“Wild honeysuckle in bloom,” Jeff yelled from behind some bushes.

Lotus came to look. She laughed. “And two hummingbirds fighting over it.”

Blue Hills Park was shady and quiet. Only two other tables occupied. Jeff said, “Think I’ll hike to the top of The Knob.”

“I’ll get the lunch ready,” Lotus said. “Don’t be gone too long.”

The Knob was a hill at the edge of the park with a 360-degree view. Jeff hiked the zigzag trail at a steady pace and got to the top in fifteen minutes. He sat on a rock and looked out at the expanse of the city on the plain below. It was one of those rare spring days when the sun was warm, cooled by a westerly breeze, and the sky a vast dome of soft blue with a few puffy clouds on the far horizon. He’d been up on The Knob many times, but never when it was this clear and the view in all directions unlimited. He breathed in the fresh air in great draughts as his eyes took in the feast of sights in the world below. The snow-tipped mountains far to the north. The plain that rolled west of the city to the far horizon. The low green hills to the south and the chain of lakes to the east.

He got up, stretched, yawned an enormous yawn, tilted his face skyward, and said, “Thank you for giving me this wonderful day.” He knew he’d lingered too long, so he headed down the trail at a trot.

“You were up there long enough,” Lotus said. “The stimbev’s getting cold and the lemonade’s warm. You must have enjoyed it.”

“It’s really special up there today.”

Lotus laid out sandwiches and FrootSnax on two plates. “Better dig in.”

Jeff bit into his sandwich, and made an O with his thumb and forefinger. “Delicious! Cucumber and cashew. My favorite.”

As Jeff was about to take his second bite, his ringcom lit up and a mandatory hologram appeared. The same thing happened to Lotus.

“It’s the Parade of Heroes,” she said.

Two surviving veterans of the war on the Northern Front – a man and a woman — wore blue sashes pinned with medals dangling from different colored ribbons. Marching to the beat of the regimental drum corps, they led the Parade of Heroes down the city’s main avenue to the cheers of the throng lining the streets, confetti raining down on them from the windows above. They were followed by a crack rifle regiment, flag bearers, and a regimental band blaring patriotic tunes.

“I’ll miss you, Dad, and the kids’ll miss their grandpa,” Lotus said. “You gotta promise to come back. Get lots of medals and lead the Parade of Heroes, like these two.”

He’d heard rumors that the two parade leaders were the only survivors out of the ten thousand soldiers of the 77th Division. Little chance of coming back, he thought.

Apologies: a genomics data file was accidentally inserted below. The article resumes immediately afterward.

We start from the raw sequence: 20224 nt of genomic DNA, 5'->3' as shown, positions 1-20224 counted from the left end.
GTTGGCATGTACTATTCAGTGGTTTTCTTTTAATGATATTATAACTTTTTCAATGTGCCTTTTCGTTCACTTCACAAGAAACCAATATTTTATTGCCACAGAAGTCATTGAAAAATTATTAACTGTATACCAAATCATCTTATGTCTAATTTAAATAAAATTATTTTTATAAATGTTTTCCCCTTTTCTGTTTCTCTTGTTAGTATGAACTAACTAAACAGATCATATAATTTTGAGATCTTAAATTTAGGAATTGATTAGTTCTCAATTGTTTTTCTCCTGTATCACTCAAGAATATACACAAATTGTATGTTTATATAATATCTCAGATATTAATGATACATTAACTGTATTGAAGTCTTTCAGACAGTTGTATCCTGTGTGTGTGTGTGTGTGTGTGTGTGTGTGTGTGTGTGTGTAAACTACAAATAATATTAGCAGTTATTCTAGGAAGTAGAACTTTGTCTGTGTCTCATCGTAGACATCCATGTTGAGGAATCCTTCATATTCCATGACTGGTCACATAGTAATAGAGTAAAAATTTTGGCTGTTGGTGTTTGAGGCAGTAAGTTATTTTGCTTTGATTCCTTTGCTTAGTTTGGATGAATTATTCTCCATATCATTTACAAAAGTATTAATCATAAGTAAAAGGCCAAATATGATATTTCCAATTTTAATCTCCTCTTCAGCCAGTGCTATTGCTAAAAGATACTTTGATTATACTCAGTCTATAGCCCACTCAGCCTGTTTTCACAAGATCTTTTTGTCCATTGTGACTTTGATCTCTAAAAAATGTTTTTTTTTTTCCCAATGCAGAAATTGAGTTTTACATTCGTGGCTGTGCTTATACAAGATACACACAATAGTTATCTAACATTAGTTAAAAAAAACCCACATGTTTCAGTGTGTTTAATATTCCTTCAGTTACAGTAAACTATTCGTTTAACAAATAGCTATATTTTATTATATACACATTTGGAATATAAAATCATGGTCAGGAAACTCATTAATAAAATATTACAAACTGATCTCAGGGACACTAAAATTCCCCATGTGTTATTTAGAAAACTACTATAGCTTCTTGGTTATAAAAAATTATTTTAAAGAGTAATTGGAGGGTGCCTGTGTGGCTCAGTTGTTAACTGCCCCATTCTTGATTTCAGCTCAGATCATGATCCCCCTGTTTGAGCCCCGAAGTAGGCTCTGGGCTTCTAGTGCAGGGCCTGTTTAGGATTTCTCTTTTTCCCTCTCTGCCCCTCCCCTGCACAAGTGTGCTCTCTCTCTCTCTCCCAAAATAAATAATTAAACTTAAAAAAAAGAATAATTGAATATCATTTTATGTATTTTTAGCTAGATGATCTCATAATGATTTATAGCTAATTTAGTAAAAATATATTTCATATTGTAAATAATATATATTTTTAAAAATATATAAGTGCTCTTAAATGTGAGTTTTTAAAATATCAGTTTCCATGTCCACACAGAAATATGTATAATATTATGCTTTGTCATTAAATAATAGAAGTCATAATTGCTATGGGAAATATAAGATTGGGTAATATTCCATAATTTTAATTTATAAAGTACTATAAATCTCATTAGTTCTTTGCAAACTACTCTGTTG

“You really believe that stuff?” he asked.

“It’s what we learned in school,” she said.”To lead the Parade of Heroes is the highest honor that every patriot lives for.”

“Yes, but do you believe it?”

She hesitated.

He ordered his ringcom to make loud music. Under the blaring of trumpets, he said, “The noise should block out the sweepers. Tell me how you really feel.”

“I’ve always had doubts,” she said. “It doesn’t make sense that everyone has to die at sixty-five. But the patriotic stuff they teach in school is very powerful. You’re trained to believe it’s your solemn duty and a great honor to fight in this war when you turn sixty-five, to keep our homeland safe from the blood-thirsty hoard that’s trying to take our land, rape our women, and destroy our way of life. Still, it’s never felt right to me. I’ve always suspected something else is going on. Exactly what, I don’t know. But something.”

“And if you refuse to serve,” he said, “it’s the Shaming Circle. Most people would rather die in the war than die that way. So, I’ll put on the uniform and go to war, and I’ll try my hardest to come back.”


Chapter 3

Jeff walked to the small wine shop at the end of the block on his once-a-week visit. He liked the old fashioned smell and feel of the place. They carried his favorites and always had interesting new arrivals. “I need a bottle for storage,” he said to Morrie, the small, nattily-dressed man behind the counter.

Morrie brought up a hologram listing Jeff’s storage holdings. “I see you like a full-bodied red.”

Jeff nodded. “Something that’ll be ready in a year or two.”

Morrie walked to a wall of racked red wine bottles. He pulled one out and displayed the label. “Just in from Chile’s Maipo region. Excellent small winery. Fine vintage. Deep flavor. Nice finish.”

Jeff took the bottle and studied the label. “You seldom steer me wrong, Morrie.”

“Shall I put it in storage for you?”

“I’ll take it down to the cellar myself.”

Morrie’s ringcom flashed. “I’ve unlocked the door at the head of the stairs and the door to the cellar. They’ll lock behind you.”